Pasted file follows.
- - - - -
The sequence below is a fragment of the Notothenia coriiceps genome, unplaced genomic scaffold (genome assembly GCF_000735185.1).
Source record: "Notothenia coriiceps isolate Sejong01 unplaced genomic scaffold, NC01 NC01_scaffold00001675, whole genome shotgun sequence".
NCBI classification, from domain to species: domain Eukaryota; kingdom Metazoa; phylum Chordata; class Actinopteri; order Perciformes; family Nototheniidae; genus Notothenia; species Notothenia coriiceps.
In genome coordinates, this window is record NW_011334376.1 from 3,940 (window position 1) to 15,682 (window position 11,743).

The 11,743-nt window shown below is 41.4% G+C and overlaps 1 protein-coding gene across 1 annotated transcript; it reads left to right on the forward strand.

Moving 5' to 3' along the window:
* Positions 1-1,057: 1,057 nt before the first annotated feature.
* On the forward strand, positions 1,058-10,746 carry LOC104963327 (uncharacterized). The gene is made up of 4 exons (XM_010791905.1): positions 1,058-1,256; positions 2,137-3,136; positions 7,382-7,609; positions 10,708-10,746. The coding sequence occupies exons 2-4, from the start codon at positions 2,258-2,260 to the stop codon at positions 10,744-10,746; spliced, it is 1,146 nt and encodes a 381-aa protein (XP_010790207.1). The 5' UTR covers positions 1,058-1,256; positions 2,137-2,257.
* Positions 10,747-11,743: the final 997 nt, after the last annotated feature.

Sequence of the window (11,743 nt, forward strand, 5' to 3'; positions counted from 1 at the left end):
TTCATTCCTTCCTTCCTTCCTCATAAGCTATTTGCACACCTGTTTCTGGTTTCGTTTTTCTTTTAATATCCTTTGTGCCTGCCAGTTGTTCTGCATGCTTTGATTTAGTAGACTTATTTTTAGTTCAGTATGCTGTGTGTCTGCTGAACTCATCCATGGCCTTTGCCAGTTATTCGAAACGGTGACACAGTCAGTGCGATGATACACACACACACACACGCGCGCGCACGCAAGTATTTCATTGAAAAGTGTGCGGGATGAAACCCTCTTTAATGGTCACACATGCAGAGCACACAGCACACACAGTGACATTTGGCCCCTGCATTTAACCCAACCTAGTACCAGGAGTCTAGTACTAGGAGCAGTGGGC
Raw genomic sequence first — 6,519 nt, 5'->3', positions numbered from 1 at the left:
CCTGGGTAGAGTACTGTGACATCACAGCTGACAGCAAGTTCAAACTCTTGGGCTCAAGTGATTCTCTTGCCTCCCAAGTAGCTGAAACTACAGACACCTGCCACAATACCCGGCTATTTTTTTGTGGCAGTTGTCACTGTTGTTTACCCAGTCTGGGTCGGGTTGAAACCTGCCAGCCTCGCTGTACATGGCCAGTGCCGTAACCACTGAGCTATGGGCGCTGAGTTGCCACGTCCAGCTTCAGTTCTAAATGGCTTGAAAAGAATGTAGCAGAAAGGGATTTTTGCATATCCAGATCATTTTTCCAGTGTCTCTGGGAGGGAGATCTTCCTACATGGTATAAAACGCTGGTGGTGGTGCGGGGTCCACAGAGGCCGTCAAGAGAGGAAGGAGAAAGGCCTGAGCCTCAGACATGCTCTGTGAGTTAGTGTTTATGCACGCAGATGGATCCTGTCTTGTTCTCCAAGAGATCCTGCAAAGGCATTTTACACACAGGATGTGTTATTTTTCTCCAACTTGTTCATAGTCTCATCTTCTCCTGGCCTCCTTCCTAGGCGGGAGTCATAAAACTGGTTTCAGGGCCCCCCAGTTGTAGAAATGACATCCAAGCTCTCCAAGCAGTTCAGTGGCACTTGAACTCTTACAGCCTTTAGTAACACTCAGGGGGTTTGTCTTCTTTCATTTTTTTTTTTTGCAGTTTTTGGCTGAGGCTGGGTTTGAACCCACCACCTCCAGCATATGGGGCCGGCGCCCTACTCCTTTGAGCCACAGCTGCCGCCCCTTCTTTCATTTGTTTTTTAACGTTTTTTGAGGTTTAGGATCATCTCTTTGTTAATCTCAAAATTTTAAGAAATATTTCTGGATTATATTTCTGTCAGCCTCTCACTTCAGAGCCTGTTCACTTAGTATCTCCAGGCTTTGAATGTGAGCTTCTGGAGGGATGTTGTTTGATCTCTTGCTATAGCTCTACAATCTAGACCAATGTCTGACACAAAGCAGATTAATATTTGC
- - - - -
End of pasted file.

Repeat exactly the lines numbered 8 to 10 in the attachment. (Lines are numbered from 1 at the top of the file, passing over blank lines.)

* On the forward strand, positions 1,058-10,746 carry LOC104963327 (uncharacterized). The gene is made up of 4 exons (XM_010791905.1): positions 1,058-1,256; positions 2,137-3,136; positions 7,382-7,609; positions 10,708-10,746. The coding sequence occupies exons 2-4, from the start codon at positions 2,258-2,260 to the stop codon at positions 10,744-10,746; spliced, it is 1,146 nt and encodes a 381-aa protein (XP_010790207.1). The 5' UTR covers positions 1,058-1,256; positions 2,137-2,257.
* Positions 10,747-11,743: the final 997 nt, after the last annotated feature.

Sequence of the window (11,743 nt, forward strand, 5' to 3'; positions counted from 1 at the left end):